Michael Shane Neal, close to his own half-century mark, paints portraits with an eye to history – the history of his subjects and also his own. He illuminates his subjects through his work – and is himself illuminated. He is both the revealer and the revealed. He finds the glow.
Shane brings a generous spirit to the room, a playfulness. His eyes are bright, his appearance just so, and he’s eager to talk with you about any topic that could possibly come up – history, current affairs, family, religion, politics, books, music, travel, golf, art! He’ll meet you there, enthusiastically. Shane has mastered the art of being open and honest while also conveying his opinions with care and consideration. He’s a careful extrovert, all the while the most charming of men. He delights in the world.
Shane will be remembered, I believe, for his way with the brush and the warmth of his smile, his wide-ranging curiosity and his mad conversational skills. The people – like Justice Sandra Day O’Connor – he has painted. His interest in history and politics, his sense of style, his convivial hospitality, his passionate devotion to all things Scotland and family, his abiding commitments to the Church of Christ and Lipscomb University. His golf swing. And the glow.
While we were working at our easels, attempting to capture the beauty of the scene and the fleeting light, our host approached us to view our progress.
The lake we were admiring, he explained, had been the focus of Leonardo da Vinci’s curiosity too – not as a painter, but as an engineer. Leonardo once considered in some detail how it might be drained so the farmers could utilize the fertile soil beneath. Da Vinci thought the idea could result in feeding thousands.
Having been recently steeped in the brilliant Leonardo da Vinci biography by Walter Isaacson, I was not surprised that even this lake in rural Italy had not escaped Leonardo’s vast imagination. Like so many of his ideas, it was never attempted, but it highlighted the scope of Leonardo’s immeasurable gifts and his lasting impact on the psyche of Italy and the world.
In Isaacson’s groundbreaking volume, the author beautifully explains how, at one time or another, everything caught Leonardo’s eye. Not only did so much of life around him interest him, but it was his insatiable curiosity and depth of understanding of nature, human beings, engineering, science, and art that amaze us still today. Possibly the most diversely talented human being who has ever lived, others have made exhausting efforts to capture on paper the genius of Leonardo da Vinci. Isaacson brings the man to life and at the same time makes him accessible to us all.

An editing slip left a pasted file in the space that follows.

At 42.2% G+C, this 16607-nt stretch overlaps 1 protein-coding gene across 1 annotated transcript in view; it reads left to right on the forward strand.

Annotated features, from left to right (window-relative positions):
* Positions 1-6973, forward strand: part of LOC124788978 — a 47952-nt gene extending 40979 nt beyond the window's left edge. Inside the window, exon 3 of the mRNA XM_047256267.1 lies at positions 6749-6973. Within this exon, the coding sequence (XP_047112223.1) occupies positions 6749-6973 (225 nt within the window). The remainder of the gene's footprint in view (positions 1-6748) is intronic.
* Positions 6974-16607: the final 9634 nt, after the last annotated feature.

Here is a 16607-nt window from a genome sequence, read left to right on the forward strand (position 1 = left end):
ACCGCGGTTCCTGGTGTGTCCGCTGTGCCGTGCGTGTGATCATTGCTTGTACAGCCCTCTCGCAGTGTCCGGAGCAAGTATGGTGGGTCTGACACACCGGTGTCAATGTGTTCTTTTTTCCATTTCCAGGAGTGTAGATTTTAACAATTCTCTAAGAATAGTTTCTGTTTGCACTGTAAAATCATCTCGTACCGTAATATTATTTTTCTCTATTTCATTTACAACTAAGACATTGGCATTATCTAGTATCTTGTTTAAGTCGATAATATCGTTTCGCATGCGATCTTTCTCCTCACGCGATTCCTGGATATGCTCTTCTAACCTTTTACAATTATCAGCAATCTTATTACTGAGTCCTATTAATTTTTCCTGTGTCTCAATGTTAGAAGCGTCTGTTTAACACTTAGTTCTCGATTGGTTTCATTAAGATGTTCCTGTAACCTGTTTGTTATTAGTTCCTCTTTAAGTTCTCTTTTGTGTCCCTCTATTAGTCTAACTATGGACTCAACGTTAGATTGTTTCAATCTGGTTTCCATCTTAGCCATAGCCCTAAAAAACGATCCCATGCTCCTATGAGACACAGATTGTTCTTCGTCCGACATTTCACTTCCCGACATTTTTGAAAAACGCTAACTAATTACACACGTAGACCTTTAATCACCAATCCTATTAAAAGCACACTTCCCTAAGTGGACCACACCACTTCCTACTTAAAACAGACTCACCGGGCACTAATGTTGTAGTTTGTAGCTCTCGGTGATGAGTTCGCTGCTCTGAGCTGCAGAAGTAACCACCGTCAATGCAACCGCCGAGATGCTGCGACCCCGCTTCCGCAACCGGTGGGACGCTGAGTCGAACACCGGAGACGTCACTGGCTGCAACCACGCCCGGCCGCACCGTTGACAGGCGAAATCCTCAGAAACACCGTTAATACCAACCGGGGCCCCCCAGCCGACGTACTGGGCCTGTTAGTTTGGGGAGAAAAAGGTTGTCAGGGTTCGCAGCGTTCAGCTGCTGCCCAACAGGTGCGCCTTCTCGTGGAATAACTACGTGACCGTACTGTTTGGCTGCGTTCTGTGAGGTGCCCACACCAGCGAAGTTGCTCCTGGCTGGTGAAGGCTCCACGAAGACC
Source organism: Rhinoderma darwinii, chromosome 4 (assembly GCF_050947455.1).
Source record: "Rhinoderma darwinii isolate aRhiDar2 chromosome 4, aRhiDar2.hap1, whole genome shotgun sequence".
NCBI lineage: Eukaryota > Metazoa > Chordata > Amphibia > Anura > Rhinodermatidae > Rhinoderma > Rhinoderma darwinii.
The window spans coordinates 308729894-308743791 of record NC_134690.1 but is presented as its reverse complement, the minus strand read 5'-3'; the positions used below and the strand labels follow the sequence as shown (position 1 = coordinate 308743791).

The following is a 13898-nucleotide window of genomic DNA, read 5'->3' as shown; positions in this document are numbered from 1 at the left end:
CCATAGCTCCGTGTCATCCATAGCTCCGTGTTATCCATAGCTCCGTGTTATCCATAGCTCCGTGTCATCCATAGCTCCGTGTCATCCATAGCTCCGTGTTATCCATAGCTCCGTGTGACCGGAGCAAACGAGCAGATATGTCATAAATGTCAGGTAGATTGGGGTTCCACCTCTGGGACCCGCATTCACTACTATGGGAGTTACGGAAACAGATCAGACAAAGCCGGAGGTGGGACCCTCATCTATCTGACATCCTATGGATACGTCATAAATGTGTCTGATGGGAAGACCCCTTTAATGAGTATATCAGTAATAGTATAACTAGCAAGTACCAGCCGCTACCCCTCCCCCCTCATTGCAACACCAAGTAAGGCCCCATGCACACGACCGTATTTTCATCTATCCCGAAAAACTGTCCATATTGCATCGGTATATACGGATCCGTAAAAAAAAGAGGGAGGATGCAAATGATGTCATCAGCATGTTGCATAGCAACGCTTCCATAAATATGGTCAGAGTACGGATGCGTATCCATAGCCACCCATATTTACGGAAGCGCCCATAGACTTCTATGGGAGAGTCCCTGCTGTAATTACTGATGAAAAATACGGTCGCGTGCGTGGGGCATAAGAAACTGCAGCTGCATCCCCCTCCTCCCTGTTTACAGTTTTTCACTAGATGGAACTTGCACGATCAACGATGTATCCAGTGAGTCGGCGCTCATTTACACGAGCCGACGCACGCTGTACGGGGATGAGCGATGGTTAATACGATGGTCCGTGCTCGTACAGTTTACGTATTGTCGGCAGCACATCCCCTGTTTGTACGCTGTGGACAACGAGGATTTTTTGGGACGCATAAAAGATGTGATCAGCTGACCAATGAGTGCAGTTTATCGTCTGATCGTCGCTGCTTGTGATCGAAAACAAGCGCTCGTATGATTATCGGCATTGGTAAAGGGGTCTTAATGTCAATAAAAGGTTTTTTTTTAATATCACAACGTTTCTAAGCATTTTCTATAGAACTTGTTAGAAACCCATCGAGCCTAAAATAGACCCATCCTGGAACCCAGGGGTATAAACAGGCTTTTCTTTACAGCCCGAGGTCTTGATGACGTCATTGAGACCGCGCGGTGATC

From da Vinci’s illegitimate birth to his rise to prominence from the humble Italian village of Vinci, his dandy style, the fact that he was openly gay, his sometimes tortured relationship with a much younger man, his difficulty staying on task as he jumped from one brilliant idea to another, and many other aspects of his life, the author’s careful research and sensitively constructed conclusions are both viable and fascinating.
Isaacson researched more than 7000 pages of Leonardo’s journals to help tell the story. The author demonstrates again and again that this self-taught man’s curiosity knew no boundaries as evidenced in so many entries into his notebook’s “to do” list: “Describe the tongue of the woodpecker and jaw of a crocodile,” for instance, or “Observe the holes in the substance of the brain, where there are more or less of them.” Although the detailed entires cover engineering, architecture, music, sculpting, instruments of war, and a host of other observations and ideas, it’s Leonardo’s passion for understanding the human body and soul and his gifts as an artist that fascinate me most.
With insight and clarity, Isaacson delves into the story of the creation of the “Last Supper,” where “intellect and fantasy” are combined to create one of history’s most important works of art.
The “Mona Lisa,” still today the most visited painting in the world and possibly Leonardo’s greatest masterpiece, is wonderfully deconstructed as the author marvels at the artist’s grasp of “motion and emotion” all in one picture. In discussing Leonardo’s Treatise on Painting, still considered one of the most remarkable, coherent, and practical guides for an artist seeking to understand the art of painting, the author reveals Leonardo’s understanding of the craft and spirit of creating art not well understood fully then or even today. All that from an artist who, possibly at the very same time, was considering how to drain Lake Trasimeno in Umbria!
As we concluded our visit to Italy with a stop at the Uffizi Gallery. I stood in awe in front of the vast, unfinished painting “The Adoration of the Magi,” returned only recently to public display after an exhausting six-year restoration and careful analysis.
I could not help but see the work in a new light. I honestly felt as though I knew the artist in a personal way and sensed his wrenching frustration as he wrestled to capture the action of a story likely too big to tell on one canvas. Isaacson may have felt the same way when he first began to tackle his subject, but he succeeds in capturing Leonardo in one fantastic portrait that will leave you with an enduring affection for the great Leonardo and his impact on our world today.
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Some of my favorites of Shane’s portraits (click here for the complete gallery)…
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To preorder Shane’s first book, please click here!